Habitat World Blog
The second blog in a series exploring the findings of a 2014 MacArthur Foundation survey, the impacts experienced by those in distressed housing situations and the belief that something can be done.
More Posts from the Habitat World Blog
The first, most significant challenge was that our national office in Santiago had also been affected by the earthquake. Thankfully, we had the capacity to return to work in three days.
Since its debut in 1995, my comic strip Stone Soup has grown from 25 newspapers in the U.S. to 250 around the world. When I started the strip, I was a working mother looking for a way to support her kids from home.
In the first issue of Neighborhood Stabilization Program funds for the state of Washington, Tacoma rated first and unincorporated Pierce County rated second for number of foreclosures per capita.
“Whooshing up” is a term detailed in the new book All Things Shining by philosophers Hubert Dreyfus and Sean Dorrance Kelly. It refers to the welling up of emotion, the extreme highs and intense sense of well-being that can occur at, say, a sporting event.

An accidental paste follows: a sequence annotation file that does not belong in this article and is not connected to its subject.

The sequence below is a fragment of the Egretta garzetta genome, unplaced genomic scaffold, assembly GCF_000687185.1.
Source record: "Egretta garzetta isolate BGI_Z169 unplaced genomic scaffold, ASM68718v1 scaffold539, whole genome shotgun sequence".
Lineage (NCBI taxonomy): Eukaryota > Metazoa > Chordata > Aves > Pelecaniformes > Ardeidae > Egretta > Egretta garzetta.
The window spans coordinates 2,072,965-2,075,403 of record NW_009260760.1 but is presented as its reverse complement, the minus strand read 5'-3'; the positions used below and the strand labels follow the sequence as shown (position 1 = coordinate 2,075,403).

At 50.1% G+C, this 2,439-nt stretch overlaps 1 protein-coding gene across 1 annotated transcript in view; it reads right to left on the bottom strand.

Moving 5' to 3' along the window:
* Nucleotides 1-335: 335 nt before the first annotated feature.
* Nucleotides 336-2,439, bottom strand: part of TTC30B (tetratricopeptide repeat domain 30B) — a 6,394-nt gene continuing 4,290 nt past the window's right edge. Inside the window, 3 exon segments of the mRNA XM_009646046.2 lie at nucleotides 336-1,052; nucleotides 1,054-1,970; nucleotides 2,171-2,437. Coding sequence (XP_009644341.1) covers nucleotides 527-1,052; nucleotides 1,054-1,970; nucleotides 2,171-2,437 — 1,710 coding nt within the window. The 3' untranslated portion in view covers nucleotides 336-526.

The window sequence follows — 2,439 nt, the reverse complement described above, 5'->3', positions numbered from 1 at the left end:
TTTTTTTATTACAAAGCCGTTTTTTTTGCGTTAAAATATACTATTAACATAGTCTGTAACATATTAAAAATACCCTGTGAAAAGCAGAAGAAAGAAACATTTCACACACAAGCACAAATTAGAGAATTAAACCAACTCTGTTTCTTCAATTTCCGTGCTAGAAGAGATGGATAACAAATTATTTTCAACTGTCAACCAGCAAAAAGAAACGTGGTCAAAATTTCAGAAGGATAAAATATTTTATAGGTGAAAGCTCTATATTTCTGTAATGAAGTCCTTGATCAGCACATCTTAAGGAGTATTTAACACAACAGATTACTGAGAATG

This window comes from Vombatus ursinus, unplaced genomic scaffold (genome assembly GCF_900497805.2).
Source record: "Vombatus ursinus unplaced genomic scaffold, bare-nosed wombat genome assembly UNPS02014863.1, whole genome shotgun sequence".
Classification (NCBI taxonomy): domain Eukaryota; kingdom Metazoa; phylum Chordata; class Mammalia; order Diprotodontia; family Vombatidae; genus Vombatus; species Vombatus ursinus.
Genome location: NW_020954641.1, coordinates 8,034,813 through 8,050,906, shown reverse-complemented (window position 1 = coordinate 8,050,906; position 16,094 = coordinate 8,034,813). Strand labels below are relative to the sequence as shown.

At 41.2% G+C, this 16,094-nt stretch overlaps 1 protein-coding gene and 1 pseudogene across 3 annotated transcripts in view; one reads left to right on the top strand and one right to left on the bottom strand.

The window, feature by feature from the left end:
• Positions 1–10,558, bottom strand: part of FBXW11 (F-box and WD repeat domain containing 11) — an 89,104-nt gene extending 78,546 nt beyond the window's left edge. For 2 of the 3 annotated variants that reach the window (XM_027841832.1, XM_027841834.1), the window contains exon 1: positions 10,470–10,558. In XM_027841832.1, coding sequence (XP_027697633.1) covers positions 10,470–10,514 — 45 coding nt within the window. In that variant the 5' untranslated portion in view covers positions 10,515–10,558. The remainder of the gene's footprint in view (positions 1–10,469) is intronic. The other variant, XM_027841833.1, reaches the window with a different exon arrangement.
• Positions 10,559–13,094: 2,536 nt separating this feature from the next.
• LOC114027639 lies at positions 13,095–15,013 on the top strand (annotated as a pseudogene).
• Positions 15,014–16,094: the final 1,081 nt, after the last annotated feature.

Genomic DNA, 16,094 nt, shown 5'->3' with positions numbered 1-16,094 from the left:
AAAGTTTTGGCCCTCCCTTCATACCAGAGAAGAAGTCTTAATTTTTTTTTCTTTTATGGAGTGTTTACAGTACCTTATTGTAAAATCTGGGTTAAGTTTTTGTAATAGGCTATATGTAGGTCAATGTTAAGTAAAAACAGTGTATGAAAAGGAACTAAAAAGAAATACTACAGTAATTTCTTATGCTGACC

In 2006, I hunched in the front seat of a small but hardworking Soviet-era antique rattling its way up a hill in the city of Khujand. As we passed unfinished block apartments, I caught glimpses of people squatting in spaces that can only be described as concrete caves.
Vo Thi Ty was one of thousands of individuals affected when typhoon Ketsana hit southeast Asia in 2009. Since the storm, she and her family have partnered with Habitat Vietnam to repair the damage done to their home.
As a Habitat for Humanity AmeriCorps VISTA member, I typically work in the office as a communications and development associate, but on MLK day I’ll get the chance to work on our build site.